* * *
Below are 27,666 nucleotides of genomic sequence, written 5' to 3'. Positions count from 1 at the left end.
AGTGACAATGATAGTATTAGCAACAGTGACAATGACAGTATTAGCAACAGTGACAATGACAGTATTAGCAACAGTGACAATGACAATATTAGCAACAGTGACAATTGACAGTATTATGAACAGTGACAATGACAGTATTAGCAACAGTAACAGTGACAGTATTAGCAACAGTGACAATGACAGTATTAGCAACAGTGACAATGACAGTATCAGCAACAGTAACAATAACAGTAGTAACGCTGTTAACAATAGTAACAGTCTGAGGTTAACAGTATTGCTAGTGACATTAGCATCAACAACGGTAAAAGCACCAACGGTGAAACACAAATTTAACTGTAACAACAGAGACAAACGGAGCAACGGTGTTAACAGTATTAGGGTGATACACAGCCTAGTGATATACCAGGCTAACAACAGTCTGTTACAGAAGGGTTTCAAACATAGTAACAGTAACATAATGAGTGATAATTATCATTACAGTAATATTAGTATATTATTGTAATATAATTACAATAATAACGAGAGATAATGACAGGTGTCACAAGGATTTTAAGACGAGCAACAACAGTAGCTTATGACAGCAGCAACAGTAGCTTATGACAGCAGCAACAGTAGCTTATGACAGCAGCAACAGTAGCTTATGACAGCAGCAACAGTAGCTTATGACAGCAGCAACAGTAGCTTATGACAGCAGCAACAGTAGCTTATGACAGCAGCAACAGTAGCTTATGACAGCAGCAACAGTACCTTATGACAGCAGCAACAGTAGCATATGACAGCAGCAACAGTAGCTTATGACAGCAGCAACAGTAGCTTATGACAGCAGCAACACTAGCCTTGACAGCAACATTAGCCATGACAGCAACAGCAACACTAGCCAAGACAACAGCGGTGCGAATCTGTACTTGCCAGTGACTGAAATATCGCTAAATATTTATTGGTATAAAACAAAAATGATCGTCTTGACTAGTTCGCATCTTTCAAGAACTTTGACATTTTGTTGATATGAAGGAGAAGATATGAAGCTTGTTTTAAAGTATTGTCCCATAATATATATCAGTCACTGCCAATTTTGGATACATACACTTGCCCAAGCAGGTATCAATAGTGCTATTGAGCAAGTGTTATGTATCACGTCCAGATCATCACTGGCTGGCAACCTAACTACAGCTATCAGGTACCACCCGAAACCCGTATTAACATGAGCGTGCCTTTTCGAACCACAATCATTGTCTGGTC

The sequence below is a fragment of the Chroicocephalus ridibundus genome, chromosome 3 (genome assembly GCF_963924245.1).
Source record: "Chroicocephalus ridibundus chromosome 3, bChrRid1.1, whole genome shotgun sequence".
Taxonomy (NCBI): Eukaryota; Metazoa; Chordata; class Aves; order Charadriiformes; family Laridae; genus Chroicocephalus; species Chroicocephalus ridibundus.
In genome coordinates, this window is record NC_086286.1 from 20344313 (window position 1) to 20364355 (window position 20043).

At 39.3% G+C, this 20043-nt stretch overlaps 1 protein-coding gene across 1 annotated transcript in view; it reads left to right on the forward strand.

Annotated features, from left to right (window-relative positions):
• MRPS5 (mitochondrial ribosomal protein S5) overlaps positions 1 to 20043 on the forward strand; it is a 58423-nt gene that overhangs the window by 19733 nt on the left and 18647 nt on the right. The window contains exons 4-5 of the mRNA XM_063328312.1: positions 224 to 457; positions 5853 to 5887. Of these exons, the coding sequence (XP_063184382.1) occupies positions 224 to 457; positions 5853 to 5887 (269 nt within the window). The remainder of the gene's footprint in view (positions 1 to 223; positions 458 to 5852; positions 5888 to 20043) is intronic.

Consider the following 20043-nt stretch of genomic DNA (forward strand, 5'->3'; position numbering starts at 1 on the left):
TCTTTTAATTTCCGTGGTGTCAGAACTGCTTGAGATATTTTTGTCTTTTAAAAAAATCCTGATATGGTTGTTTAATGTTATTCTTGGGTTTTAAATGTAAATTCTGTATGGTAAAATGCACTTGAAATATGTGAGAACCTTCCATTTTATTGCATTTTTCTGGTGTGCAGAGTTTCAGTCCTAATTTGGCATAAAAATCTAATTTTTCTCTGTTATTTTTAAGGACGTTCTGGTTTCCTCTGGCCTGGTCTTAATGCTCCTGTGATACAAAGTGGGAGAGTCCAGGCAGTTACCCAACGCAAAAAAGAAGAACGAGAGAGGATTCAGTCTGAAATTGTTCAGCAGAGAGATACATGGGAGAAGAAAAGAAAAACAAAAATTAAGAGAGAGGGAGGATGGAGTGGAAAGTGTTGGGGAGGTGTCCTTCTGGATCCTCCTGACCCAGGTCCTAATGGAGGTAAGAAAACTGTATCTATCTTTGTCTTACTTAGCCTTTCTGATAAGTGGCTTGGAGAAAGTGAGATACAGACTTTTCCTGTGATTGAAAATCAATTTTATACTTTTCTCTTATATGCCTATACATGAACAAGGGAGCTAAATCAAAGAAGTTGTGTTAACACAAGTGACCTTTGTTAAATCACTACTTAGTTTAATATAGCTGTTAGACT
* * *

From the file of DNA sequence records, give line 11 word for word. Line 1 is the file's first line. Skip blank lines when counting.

TCTTTTAATTTCCGTGGTGTCAGAACTGCTTGAGATATTTTTGTCTTTTAAAAAAATCCTGATATGGTTGTTTAATGTTATTCTTGGGTTTTAAATGTAAATTCTGTATGGTAAAATGCACTTGAAATATGTGAGAACCTTCCATTTTATTGCATTTTTCTGGTGTGCAGAGTTTCAGTCCTAATTTGGCATAAAAATCTAATTTTTCTCTGTTATTTTTAAGGACGTTCTGGTTTCCTCTGGCCTGGTCTTAATGCTCCTGTGATACAAAGTGGGAGAGTCCAGGCAGTTACCCAACGCAAAAAAGAAGAACGAGAGAGGATTCAGTCTGAAATTGTTCAGCAGAGAGATACATGGGAGAAGAAAAGAAAAACAAAAATTAAGAGAGAGGGAGGATGGAGTGGAAAGTGTTGGGGAGGTGTCCTTCTGGATCCTCCTGACCCAGGTCCTAATGGAGGTAAGAAAACTGTATCTATCTTTGTCTTACTTAGCCTTTCTGATAAGTGGCTTGGAGAAAGTGAGATACAGACTTTTCCTGTGATTGAAAATCAATTTTATACTTTTCTCTTATATGCCTATACATGAACAAGGGAGCTAAATCAAAGAAGTTGTGTTAACACAAGTGACCTTTGTTAAATCACTACTTAGTTTAATATAGCTGTTAGACT